Writing in a foreign language as a form of an inter-cultural experience
Krystyna Droździał-Szelest, Poland, ID LLCE2016-231; The presentation examines the influence of culture on writing and learning to write in a foreign language, with a special focus on academic writing of advanced English philology students. To comply with the requirements of the M.A. programme, the students are expected to “produce” an M.A. thesis in English, which, in the present context, can be thought of as a product of culture. In a similar vein, the process of working on the thesis can be looked at as some form of an intercultural experience.
It has to be born in mind, however, that such a complex writing task requires native-like proficiency in English which may not be that easily attainable for foreign language students. According to Kaplan (1972), different speech communities have different ways of expressing ideas in writing which means that non-native users of English may/will employ rhetorical paradigms/patterns of texts that do not match the expectations of the native English reader, especially as rhetorical organization of text and its progression are often determined by the thought patterns of members of a particular culture. It is, therefore, necessary and desirable for the non-native users of English to learn to construct texts according to paradigms commonly found in the English writing if they want their texts to be fully accepted.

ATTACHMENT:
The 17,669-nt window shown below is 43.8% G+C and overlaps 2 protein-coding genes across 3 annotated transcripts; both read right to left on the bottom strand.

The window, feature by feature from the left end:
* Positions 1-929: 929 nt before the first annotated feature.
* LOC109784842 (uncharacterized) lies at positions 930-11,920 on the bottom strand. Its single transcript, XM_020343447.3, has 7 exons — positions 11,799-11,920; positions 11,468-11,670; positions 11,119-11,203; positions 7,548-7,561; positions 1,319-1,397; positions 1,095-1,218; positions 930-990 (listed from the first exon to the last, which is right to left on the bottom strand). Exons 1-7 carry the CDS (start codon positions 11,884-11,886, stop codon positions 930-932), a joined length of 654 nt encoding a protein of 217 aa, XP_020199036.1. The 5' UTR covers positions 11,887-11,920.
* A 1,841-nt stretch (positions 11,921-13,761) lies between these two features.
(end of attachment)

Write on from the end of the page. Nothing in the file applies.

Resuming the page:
Thus, the presentation focuses on such crucial issues as the skill of writing in a foreign language, cultural differences and the notion of a paragraph. The concept of genre and its significance for teachers of academic writing and M.A. theses supervisors is addressed as well, together with some suggestions as to how to help students to overcome problems connected with cultural differences in writing. Last but not least, bearing in mind the fact that English has become a lingua franca of our times, the presentation tries to answer the question whether an ability to produce native-like texts is truly necessary.
Key words: culture, product of culture, intercultural experience, academic writing, rhetoric, genre.
Kaplan, R.B. 1972. “Cultural thought patterns in inter-cultural education”. In Croft, K. (ed.). 1972. Readings on English as a Second Language: For Teachers and Teacher-Trainees. Cambridge, Mass.: Winthrop Publishers, Inc. 245-262.
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